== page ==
Pocono Raceway was among 13 organizations to receive the 2011 Governor's Award for Environmental Excellence. The award, presented by the Pennsylvania Department of Environmental Protection, highlights the best in environmental innovation and expertise throughout the commonwealth.

The awards are the highest statewide honor bestowed upon businesses and organizations for environmental performance and innovation.

The award was given on April 28 to Brandon Igdalsky, president of Pocono Raceway, for the three megawatt 25-acre solar farm that opened in 2010 next to its NASCAR racetrack in Long Pond.

"We were nominated by the local office of the DEP," Igdalsky explained. "We did not know that we were nominated until we received a phone call, 'Congratulations, You've been selected as one of the winners of this year's award.'"

The project began in 2008 when Pocono Raceway recognized that the deregulation of electrical power in Pennsylvania would boost their rates between 30 and 40 percent.

"We needed to find a way to offset that increase," Igdalsky said.

After looking at wind, solar, geothermal, and even forming a consortium of area resorts, ski areas and hotels to buy power as a group, Pocono Raceway decided that solar was their best choice.

It received proposals from several companies and selected enXco. California-based with a New York office enXco develops, constructs, owns, operates and manages renewable energy projects.

The project was developed on 25-acres along Long Pond Road across from the Raceway. The site would use about half of an unused parking area.

The solar farm uses 39,960 solar panels. Each two-foot by four-foot panel is rated 75 watts. The panels are stacked 10 high.

The total solar array is rated just under three mega watts the maximum generating capacity for a private system. Above three megawatts generating capacity, the company is considered a utility.

Pocono Raceway is the world's largest solar powered sports facility, and the largest privately-funded, privately-owned solar farm in the United States.

The panels do not follow the sun but are stationary at an angle of 25 degrees. Igdalsky was concerned that the units might be blocked by snowfall, and was pleasantly surprised when the snow quickly melted and slid off the units – except for the lower units that are two feet off the ground.

Over the past winter, Pocono Raceway had accumulations of more than two feet of snow.

"There was a dam of snow and it had to be cleared," Igdalsky said.

The solar farm is much larger than needed to supply energy to the Raceway. Other than on NASCAR race days, the demand for power at the Raceway is only a fraction of what is generated. The solar farm generates enough power to provide the electricity needs for over 1,000 homes beyond the power needs of Pocono Raceway.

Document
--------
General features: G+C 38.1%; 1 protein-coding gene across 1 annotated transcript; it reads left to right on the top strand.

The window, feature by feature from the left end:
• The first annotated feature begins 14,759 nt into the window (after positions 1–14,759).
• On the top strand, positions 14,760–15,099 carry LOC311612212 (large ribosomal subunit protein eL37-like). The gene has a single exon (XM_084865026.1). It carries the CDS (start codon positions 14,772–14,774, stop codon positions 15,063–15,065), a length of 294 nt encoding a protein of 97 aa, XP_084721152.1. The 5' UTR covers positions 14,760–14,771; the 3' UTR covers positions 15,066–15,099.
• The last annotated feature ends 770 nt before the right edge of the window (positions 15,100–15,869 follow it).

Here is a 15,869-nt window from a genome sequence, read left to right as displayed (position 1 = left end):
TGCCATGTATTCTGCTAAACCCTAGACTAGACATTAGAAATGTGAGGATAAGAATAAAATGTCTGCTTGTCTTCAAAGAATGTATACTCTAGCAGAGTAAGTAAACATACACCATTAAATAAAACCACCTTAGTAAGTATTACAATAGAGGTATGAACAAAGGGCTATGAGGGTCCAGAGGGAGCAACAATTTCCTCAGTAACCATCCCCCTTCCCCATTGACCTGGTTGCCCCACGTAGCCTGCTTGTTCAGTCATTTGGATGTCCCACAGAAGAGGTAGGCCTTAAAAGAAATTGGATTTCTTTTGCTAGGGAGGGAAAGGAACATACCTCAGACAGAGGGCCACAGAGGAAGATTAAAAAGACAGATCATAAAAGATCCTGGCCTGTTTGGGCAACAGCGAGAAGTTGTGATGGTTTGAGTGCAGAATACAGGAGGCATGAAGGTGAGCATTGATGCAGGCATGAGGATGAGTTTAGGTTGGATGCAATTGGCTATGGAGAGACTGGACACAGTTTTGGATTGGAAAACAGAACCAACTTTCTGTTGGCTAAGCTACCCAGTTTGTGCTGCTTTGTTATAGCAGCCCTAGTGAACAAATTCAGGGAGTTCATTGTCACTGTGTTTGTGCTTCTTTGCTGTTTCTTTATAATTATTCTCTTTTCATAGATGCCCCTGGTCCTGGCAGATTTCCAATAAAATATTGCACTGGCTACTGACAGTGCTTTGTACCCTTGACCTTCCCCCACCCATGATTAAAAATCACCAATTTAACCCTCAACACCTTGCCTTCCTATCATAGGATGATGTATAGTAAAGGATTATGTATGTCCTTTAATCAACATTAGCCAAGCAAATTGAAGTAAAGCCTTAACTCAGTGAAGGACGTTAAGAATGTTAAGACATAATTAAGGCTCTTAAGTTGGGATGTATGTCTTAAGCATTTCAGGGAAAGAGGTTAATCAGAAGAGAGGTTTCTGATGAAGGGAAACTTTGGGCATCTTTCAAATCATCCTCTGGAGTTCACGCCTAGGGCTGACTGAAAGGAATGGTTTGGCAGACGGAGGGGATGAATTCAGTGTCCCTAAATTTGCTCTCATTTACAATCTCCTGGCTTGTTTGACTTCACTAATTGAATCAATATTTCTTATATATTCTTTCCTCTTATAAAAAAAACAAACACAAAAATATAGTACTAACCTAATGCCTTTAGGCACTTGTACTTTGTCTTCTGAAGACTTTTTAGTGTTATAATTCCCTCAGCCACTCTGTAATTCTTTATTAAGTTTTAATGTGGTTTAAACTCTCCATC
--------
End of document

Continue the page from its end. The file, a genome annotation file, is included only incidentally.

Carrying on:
"Everything is American made," Igdalsky noted. "The panels, the wood beams, the steel and aluminum racking system is all American-made products that we bought at a premium."

The solar farm is designed to produce more than 72 million kilowatt hours of energy over the next 20 years, which offsets more than 3,104 metric tons of carbon dioxide annually.

Pocono Raceway did not receive any grants for its solar farm and entered into the project for both environmental and business reasons. As a business venture, it anticipated a payback of between five and seven years.

To offset its investment, the raceway receives income from its electrical supplier, PPL, by generating power and sending it to the grid, and by earning Renewable Energy Credits. An REC is a credit earned for producing a certain amount of energy from a renewable resource.

To reduce its carbon footprint, utilities are required to produce part of their energy from renewable resources, or purchase RECs from a green supplier.

Asked how Pocono Raceway's investment was doing, Igdalsky responded, "It was on schedule until the Pennsylvania market for RECs took a big hit. There's too much solar in Pennsylvania right now.

"The market value of Solar RECs has dropped significantly," Igdalsky said.

"SRECs are a commodity. Pennsylvania is one of the few states that allows out-of-state RECs to be sold in state. So, it's flooded the market here, and it has hurt the state, and stopped a lot of projects from being built. I'd like to see the stoppage of out-of-state RECs in Pennsylvania.

"If we were to do it today, seeing how the Pennsylvania market has gone, if it was a monetary decision, we wouldn't do it," Igdalsky said.

"Environmentally – yes, because it's what we needed to do. People aren't going to spend that kind of money on a model that's broken in Pennsylvania."

Pocono Raceway was founded by Igdalsky's grandfather, Dr. Joseph Mattioli, who was an investor in Pocono properties. Mattioli was a dentist, and his wife, Rose, was a podiatrist," Igdalsky said.

"Their motto was, 'Head to toe, it's Rose and Joe.'"

The raceway started in 1968.

"I started when I was 13 years old picking garbage and working in the sewer plant," Igdalsky said. With George Ewald, the vice-president and superintendent, now in his 40th year at Pocono Raceway, they continue to make the environment an integral part of their business.